Monday’s performance came as a surprise.
Anyone who watched the team this summer or during the preseason couldn’t have imagined the first exposure to the Saints defense would be this bad. The coaches were surprised. And the players on the field certainly weren’t expecting the defense to have so much trouble getting organized and executing their coverages.
“We hadn’t shown any of that the whole camp. We just got to go back to doing what we were doing the week before,” safety Kenny Vaccaro said. “It’d be different if we were the whole camp, you saw that in the preseason games, going against the offense, but it didn’t show up.
“That’s why (defensive coordinator Dennis Allen) said I saw stuff on tape that I haven’t seen before. That’s why we’re just hoping we had a mental lapse and we move on.”
After a decent start to the game, things fell apart. The breaks in coverage came quickly and were damaging. There were at least four or five against the Vikings, with each one putting New Orleans in a deeper hole.
P.J. Williams surrendered a 44-yard reception when he took a false step toward the line of scrimmage on an all-out blitz and was beaten downfield. A breakdown in Cover 2 coverage between Vaccaro and De’Vante Harris led to a Stefon Diggs’ touchdown.
On Kyle Rudolph’s touchdown, rookie cornerback Lattimore got frozen on an underneath player when it appeared he was supposed to sink, which allowed the Minnesota tight end to get open and left Vaccaro in a bad spot. And another Cover 2 play busted when Thielen ran through A.J. Klein’s zone and never got picked up as he went out to the sideline. The play gained 27 yards.
And that’s not mentioning other mistakes, like when Harris failed to spot the ball on a deep pass to Diggs for a 30-yard gain. Even if Diggs hadn’t caught the ball, the yards would have still counted since Harris interfered with the receiver on the play.
Williams explained the errors were a result of a breakdown in fundamentals.
“Having your eyes in the right place, reading your keys, executing the defense the coach called,” Williams said. “We didn’t have a great week of practice like we should have. Just didn’t have our eyes in the right place, man. We came in the first game expecting to be a lot better than that.”
But it wasn’t all bad.
“Here’s the encouraging thing, there’s a lot of good things on that film, but there’s three or four explosives that can easily be addressed and obviously need to be corrected that ended up hurting us,” coach Sean Payton said.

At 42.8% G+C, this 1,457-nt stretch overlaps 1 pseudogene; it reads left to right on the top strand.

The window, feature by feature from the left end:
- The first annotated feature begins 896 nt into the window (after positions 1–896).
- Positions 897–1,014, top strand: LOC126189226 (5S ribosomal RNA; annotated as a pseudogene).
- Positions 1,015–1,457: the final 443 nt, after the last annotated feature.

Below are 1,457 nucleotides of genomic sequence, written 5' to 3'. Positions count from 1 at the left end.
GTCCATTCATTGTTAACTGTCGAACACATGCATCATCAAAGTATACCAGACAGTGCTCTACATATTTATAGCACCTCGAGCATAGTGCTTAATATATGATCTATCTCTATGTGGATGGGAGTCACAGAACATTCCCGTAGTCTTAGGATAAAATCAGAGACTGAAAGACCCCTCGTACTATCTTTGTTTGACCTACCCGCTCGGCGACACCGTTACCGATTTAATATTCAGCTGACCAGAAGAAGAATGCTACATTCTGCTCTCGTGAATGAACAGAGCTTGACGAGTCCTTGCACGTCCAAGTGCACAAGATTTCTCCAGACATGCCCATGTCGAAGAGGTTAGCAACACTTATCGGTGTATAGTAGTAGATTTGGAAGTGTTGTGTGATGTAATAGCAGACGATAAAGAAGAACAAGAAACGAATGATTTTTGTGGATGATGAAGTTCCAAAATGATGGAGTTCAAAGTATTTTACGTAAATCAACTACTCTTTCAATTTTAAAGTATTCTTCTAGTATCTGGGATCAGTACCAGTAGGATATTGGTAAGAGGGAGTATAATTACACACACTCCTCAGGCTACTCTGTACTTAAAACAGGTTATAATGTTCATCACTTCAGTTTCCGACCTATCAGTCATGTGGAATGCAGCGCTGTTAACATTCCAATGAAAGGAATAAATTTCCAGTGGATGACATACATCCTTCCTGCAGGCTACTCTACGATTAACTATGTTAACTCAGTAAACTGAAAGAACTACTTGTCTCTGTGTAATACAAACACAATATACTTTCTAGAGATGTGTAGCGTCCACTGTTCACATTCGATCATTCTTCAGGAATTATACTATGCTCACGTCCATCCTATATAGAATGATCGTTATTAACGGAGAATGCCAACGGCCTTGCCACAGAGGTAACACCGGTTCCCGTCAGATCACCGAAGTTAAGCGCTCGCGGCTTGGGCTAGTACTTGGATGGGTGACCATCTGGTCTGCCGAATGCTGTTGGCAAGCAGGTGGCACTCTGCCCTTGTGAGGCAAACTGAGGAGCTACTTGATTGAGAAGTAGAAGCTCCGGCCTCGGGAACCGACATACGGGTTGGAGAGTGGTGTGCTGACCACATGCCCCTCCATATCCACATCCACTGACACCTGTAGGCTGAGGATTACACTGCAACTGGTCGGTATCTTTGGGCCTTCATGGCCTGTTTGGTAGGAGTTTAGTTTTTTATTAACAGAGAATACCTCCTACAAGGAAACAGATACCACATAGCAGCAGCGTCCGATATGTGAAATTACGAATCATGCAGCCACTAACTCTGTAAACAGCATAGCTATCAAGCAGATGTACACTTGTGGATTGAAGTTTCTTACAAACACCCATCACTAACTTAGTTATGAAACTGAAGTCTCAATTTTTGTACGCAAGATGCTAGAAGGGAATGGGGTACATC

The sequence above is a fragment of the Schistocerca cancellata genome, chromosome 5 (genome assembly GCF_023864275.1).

It will be imperative this week. The New England wide receiver corps is a depleted with Julian Edelman and Danny Amendola out of action, but the Patriots still have several weapons, including Brandin Cooks and Chris Hogan, who can both get deep, and tight end Rob Gronkowski.
If the team isn’t disciplined, it knows that quarterback Tom Brady is accurate enough to take advantage of any coverage breaks. The Saints are optimistic the issues have been fixed, though it was a challenge to get to that point on a short week.
“The challenge on Tuesday and they’re off, and here they come Wednesday, is we’re on to New England, and yet we can’t go on to New England without addressing Monday night,” Payton said. “There might be a veteran team in Week 8 after a Monday night you maybe get the tape later. But there were a number of things with this team, especially that we had to put to bed in terms of corrections before getting to the New England plan. Fortunately, we were able to do that.”
It will be interesting to see how the Saints go about business this week. The team used a lot of two-safety looks against the Vikings, but it could be prudent to use more three-safety looks or play single high with Vaccaro in the box against Gronkowski. It’s also possible New Orleans decides to use veteran cornerback Sterling Moore more this week after leaving him on the bench against the Vikings.
But one way or another, the Saints have to figure out how to clean things up. If the coverage breaks are ongoing, then it won’t matter who is on the field or where. And New Orleans is expecting better than that.